Virtual Power Plants (VPPs) and energy storage systems are pivotal in promoting energy sustainability, and Gaurav’s work in these areas has been instrumental. “In the industry, there was a gap in the standardized way to manage Distributed Energy Resources (DERs),” Gaurav explains. With VPPs still being a relatively new concept, manufacturers often developed their own platforms, leading to integration challenges for utilities and third parties. The introduction of the IEEE 2030.5 communication protocol marked a significant shift, though its adoption was initially slow. “Due to CA Rule 21, IEEE 2030.5 started seeing adoption,” Gaurav notes. For the Wattsmart program, his team demonstrated the benefits of this standardized communication protocol to utilities, simplifying the integration process and enhancing sustainability.

Image courtesy of Gaurav Shah

Gaurav’s contributions have had a tangible positive impact on the energy sector. By advocating for and implementing simple, standardized solutions, his work has made energy systems more efficient and sustainable. His efforts have led to more resilient and adaptable energy systems, demonstrating how standardized protocols can drive significant improvements in the management and sustainability of DERs.

Innovative approaches in energy systems development

According to Gaurav, “Innovation doesn’t have to be something new. I tried to provide a simple solution,” underscoring his philosophy that innovation can stem from the adaptation of existing solutions rather than always inventing anew. By focusing on simplicity and applicability, Gaurav effectively meets the evolving needs of the energy sector.

His methodical approach involves a thorough evaluation of available technologies to ensure they can be adapted to fit specific customer requirements. Gaurav details his thought process by answering the following questions: 

  1. Is there any existing technology available? 
  2. Can we tailor a solution out of it to meet customer requirements? 
  3. Does that technology have wider adoption, or are OEMs willing to adopt it?

For Gaurav, the answer to these inquiries came in the form of the IEEE 2030.5 standard, which he leveraged to forge a path forward. This strategic use of a widely accepted standard not only streamlined the implementation process but also encouraged broader adoption among OEMs, significantly influencing the energy industry by promoting interoperability and standardization.

Advancing interoperability and addressing grid challenges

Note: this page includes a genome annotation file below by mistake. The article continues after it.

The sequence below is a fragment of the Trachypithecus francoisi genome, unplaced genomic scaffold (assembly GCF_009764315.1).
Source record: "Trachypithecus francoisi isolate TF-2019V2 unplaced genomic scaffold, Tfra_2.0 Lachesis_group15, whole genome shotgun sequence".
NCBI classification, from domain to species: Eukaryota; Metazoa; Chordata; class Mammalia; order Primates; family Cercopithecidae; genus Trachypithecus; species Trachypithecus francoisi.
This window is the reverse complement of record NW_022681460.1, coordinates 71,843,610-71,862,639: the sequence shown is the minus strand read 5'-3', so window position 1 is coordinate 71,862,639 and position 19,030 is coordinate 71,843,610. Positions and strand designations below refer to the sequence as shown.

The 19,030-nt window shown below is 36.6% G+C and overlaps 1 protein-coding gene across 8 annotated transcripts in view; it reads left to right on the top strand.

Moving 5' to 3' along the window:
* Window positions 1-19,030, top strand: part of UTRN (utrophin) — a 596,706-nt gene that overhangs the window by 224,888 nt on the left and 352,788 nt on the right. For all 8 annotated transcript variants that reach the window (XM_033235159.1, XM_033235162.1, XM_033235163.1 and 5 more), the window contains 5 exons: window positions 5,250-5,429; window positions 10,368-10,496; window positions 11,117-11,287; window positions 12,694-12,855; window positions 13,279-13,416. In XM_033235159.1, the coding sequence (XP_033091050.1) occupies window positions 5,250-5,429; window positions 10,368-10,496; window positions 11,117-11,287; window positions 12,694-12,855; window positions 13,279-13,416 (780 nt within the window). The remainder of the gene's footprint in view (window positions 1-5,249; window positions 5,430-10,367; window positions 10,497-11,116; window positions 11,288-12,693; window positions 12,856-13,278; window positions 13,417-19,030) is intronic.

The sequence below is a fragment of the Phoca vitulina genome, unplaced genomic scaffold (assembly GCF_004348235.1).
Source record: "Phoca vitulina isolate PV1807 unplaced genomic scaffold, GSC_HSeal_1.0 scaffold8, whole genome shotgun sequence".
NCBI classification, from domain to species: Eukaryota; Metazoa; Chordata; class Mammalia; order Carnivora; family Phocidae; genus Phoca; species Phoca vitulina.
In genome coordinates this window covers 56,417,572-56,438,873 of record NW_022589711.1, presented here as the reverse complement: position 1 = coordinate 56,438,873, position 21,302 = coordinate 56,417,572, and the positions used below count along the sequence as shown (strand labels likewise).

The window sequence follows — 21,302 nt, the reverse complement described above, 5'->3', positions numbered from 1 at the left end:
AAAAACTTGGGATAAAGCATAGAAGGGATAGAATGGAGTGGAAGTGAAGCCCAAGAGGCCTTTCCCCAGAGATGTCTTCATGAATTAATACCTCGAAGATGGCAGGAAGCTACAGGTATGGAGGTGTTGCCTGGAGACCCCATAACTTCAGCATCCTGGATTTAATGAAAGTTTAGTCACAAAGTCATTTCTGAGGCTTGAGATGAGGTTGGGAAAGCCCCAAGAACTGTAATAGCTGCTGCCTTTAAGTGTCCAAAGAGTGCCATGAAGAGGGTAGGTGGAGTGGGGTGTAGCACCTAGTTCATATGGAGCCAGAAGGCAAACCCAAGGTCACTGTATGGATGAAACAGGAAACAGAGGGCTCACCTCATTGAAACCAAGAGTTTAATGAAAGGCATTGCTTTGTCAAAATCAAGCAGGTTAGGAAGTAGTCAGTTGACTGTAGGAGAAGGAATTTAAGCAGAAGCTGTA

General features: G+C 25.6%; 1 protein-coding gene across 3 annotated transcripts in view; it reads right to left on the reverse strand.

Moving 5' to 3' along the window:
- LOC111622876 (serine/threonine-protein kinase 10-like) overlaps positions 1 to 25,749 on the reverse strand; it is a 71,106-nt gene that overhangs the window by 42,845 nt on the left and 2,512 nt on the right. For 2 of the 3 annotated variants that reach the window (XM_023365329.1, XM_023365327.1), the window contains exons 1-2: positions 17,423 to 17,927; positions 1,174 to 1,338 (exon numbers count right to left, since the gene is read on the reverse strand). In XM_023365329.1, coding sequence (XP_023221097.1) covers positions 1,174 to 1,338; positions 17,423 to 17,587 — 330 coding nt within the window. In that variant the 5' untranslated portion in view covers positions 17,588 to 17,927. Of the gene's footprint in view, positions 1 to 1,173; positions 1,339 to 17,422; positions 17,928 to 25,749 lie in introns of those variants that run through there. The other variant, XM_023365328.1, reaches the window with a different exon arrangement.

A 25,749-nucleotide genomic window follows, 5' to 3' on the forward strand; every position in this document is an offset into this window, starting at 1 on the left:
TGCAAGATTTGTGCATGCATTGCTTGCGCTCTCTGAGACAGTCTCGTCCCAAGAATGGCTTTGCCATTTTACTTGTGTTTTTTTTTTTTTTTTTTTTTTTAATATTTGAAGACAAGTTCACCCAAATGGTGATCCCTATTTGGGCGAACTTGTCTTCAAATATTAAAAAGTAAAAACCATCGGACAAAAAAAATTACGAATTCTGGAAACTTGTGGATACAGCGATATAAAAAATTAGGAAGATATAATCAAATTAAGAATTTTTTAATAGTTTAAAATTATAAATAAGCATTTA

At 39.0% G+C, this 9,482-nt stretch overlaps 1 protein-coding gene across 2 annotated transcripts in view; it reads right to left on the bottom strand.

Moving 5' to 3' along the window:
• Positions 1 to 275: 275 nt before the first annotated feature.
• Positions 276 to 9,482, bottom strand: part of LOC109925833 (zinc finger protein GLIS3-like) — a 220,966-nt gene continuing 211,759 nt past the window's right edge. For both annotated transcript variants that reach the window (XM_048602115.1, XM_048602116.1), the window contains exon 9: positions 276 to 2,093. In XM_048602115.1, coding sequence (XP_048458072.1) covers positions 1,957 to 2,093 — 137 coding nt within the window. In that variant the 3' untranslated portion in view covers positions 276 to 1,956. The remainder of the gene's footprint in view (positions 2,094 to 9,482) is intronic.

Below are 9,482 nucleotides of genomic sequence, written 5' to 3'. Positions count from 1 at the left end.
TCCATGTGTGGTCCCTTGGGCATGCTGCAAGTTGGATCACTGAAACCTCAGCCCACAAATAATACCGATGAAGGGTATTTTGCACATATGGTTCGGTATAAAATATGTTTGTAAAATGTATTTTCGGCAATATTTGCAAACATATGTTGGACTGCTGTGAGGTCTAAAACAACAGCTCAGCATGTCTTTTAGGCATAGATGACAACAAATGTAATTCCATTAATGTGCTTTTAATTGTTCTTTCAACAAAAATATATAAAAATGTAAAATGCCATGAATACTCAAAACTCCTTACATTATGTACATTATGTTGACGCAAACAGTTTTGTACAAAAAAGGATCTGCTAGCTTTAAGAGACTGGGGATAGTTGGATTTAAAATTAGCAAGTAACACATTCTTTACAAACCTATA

Gaurav’ key contributions to the Virtual Power Plant (VPP) and energy storage ecosystem focus on encouraging stakeholders to adopt interoperable systems. “Today, a lot of companies are moving away from their proprietary VPP software and adopting standards like IEEE 2030.5 and OpenADR,” he notes. His advocacy for standardized communication protocols has driven significant progress in the industry, making it easier for different systems to work together seamlessly. 

Addressing grid challenges like peak demand and renewable energy integration is another area where Gaurav’s work has made a substantial impact. “Wattsmart has truly set an example in the industry by allowing a wide variety of systems to work together and dispatching energy at scale, helping to flatten the duck curve,” Gaurav says. Instead of relying on dirty peaker plants during peak demand, utilities can now schedule events for enrolled systems to discharge power. His projects, including the IEEE 2030.5 CSIP certification and UL 1741SB certification, along with the architecture design of the Wattsmart VPP program, have played a crucial role in overcoming these challenges. 

Envisioning the future of Virtual Power Plants

Gaurav imagines a world where the utility infrastructure serves as a vast network of electron highways, enabling a democratic energy market. He aspires for a system where individuals can trade energy, making the market more inclusive and allowing for a faster return on investment for energy storage system owners. Gaurav believes that the initiatives like the Wattsmart program can set industry standards, demonstrating the potential to manage peak demands efficiently without relying on non-renewable energy sources. 

His contributions to the VPP and energy storage ecosystem are not just technological feats but are steps toward a more sustainable and equitable energy future. As Gaurav continues to impact the energy industry, his vision for a democratized energy market remains a guiding light for future endeavors in the realm of Virtual Power Plants and energy sustainability.

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Jon Stojan is a professional writer based in Wisconsin. He guides editorial teams consisting of writers across the US to help them become more skilled and diverse writers. In his free time he enjoys spending time with his wife and children.